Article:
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invariable

Pronunciation: /ɪnˈveriəbəl; ɪnˈveəriəbəl/

Translation of invariable in Spanish:

adjective/adjetivo

  • 1.1 [custom/practice] invariable; [pessimism/grin] eterno, constante his response was an invariable 'no' respondía siempre or invariablemente con un 'no'
    Example sentences
    • The invariable result is always supposed to be mass unemployment, industry collapse, and economic meltdown - until someone points out reality.
    • Side effects (from both free drug and free marine antibody protein) will be the invariable result.
    • The invariable result is a loss of quality and the increasing difficulty of including foreign authors in the publishers' programmes.
    1.2 [Mathematics/Matemáticas] invariable
    Example sentences
    • The fundamental constants are an extensive set of invariable quantities, such as the charge of the electron, which scientists use to predict a very wide range of phenomena.
    • Thus, the flux of water vapour at a constant concentration gradient across pores of invariable geometry will depend only on the molecular characteristics of the gas (solvent).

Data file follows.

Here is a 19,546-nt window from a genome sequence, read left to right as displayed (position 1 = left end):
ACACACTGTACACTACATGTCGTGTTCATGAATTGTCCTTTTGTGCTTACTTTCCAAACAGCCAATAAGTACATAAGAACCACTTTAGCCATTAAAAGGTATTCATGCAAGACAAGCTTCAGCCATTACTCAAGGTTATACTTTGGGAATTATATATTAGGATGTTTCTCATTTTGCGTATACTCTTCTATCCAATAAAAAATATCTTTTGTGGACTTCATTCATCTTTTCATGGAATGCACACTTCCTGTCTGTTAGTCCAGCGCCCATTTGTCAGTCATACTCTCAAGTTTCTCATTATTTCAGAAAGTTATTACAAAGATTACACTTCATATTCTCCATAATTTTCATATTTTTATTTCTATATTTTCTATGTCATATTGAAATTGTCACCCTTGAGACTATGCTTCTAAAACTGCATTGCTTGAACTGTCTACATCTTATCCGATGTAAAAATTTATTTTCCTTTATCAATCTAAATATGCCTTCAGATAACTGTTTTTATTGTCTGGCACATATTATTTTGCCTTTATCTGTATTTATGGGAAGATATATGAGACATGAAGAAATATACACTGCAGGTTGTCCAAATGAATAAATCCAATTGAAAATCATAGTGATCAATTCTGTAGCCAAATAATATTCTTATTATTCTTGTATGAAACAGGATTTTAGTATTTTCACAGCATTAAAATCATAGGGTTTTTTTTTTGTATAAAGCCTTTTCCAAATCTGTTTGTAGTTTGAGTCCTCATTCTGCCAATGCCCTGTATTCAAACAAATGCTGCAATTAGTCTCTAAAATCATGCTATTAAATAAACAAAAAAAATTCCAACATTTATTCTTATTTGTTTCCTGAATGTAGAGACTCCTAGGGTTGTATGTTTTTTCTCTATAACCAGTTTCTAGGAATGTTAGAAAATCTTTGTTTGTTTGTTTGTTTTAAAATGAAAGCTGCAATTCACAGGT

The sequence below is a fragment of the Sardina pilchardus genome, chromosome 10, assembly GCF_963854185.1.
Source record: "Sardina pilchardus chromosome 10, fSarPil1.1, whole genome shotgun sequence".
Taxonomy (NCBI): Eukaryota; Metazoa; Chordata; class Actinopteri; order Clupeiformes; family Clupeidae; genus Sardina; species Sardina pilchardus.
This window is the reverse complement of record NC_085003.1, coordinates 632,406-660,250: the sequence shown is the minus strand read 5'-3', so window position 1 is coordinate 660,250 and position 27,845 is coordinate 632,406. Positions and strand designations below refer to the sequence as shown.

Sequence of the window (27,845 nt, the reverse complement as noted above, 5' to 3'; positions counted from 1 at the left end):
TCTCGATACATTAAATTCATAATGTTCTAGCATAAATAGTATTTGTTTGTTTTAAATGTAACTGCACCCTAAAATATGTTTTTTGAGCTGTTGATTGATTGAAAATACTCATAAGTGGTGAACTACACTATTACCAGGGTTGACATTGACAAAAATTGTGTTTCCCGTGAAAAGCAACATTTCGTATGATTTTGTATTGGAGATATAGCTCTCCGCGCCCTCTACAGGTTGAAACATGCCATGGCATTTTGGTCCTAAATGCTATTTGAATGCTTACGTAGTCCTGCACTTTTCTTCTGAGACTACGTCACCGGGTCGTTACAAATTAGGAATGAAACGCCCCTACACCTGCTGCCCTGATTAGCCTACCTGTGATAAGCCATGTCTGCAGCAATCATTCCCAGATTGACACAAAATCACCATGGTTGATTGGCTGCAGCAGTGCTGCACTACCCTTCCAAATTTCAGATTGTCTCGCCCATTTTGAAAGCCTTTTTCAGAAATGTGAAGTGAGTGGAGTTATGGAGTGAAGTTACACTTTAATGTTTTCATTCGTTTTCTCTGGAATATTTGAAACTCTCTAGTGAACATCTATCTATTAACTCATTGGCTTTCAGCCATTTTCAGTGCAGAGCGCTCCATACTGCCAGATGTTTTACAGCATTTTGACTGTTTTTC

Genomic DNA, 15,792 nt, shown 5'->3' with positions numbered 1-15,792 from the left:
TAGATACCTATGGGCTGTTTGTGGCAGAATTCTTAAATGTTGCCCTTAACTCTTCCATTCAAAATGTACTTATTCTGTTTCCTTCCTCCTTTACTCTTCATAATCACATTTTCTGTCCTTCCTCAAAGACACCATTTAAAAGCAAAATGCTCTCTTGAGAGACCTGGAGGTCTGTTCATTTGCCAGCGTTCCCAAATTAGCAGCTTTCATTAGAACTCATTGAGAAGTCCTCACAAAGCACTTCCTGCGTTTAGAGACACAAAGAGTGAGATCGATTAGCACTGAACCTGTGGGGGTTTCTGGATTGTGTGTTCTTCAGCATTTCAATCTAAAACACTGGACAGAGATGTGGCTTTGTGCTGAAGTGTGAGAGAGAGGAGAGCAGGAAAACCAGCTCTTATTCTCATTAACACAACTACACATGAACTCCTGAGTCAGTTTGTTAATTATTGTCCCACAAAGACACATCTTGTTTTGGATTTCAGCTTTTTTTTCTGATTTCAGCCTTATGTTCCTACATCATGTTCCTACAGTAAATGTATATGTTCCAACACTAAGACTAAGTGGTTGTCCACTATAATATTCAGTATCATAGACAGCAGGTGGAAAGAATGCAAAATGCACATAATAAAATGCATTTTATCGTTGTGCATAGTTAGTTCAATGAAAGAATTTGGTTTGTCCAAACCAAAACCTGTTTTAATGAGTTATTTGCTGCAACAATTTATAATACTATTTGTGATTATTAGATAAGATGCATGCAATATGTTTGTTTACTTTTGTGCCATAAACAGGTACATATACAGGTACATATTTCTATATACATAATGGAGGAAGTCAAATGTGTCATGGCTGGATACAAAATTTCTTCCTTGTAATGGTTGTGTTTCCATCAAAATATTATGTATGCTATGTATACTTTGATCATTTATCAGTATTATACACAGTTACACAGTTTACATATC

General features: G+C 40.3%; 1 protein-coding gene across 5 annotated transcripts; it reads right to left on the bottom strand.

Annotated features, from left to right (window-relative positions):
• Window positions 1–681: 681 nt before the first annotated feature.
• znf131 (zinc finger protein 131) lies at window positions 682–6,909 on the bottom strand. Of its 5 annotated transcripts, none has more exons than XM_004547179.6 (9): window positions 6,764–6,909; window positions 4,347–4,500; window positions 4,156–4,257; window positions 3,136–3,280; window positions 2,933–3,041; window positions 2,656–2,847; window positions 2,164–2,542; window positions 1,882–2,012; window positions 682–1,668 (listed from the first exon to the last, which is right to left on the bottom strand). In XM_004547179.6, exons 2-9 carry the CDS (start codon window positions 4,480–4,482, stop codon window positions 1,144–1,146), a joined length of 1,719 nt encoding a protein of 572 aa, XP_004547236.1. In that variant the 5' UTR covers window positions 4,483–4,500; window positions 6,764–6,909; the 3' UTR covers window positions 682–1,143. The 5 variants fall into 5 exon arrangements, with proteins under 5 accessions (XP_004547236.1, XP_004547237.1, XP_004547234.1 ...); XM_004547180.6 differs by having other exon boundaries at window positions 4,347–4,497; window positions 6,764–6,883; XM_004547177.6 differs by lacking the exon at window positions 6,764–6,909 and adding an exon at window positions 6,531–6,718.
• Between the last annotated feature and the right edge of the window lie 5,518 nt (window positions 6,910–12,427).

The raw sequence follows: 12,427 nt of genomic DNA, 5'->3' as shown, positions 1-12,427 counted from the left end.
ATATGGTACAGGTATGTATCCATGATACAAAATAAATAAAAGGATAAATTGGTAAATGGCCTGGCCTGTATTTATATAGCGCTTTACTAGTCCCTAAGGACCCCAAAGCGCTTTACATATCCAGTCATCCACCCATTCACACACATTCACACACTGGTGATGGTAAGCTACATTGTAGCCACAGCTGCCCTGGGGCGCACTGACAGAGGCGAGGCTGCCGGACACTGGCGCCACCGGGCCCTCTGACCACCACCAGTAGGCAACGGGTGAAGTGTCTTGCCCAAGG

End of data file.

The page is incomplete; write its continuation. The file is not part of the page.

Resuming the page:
• The null hypothesis tested in this study, then, was the proportion of invariable sites model plus either site-specific or gamma-distributed rate variation.

Definition of invariable in:

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Cultural fact of the day

Spain's literary renaissance, known as the Golden Age (Siglo de Oro/i>), roughly covers the sixteenth and seventeenth centuries. It includes the Italian-influenced poetry of figures such as Garcilaso de la Vega; the religious verse of Fray Luis de León, Santa Teresa de Ávila and San Juan de la Cruz; picaresque novels such as the anonymous Lazarillo de Tormes and Quevedo's Buscón; Miguel de Cervantes' immortal Don Quijote; the theater of Lope de Vega, and the ornate poetry of Luis de Góngora.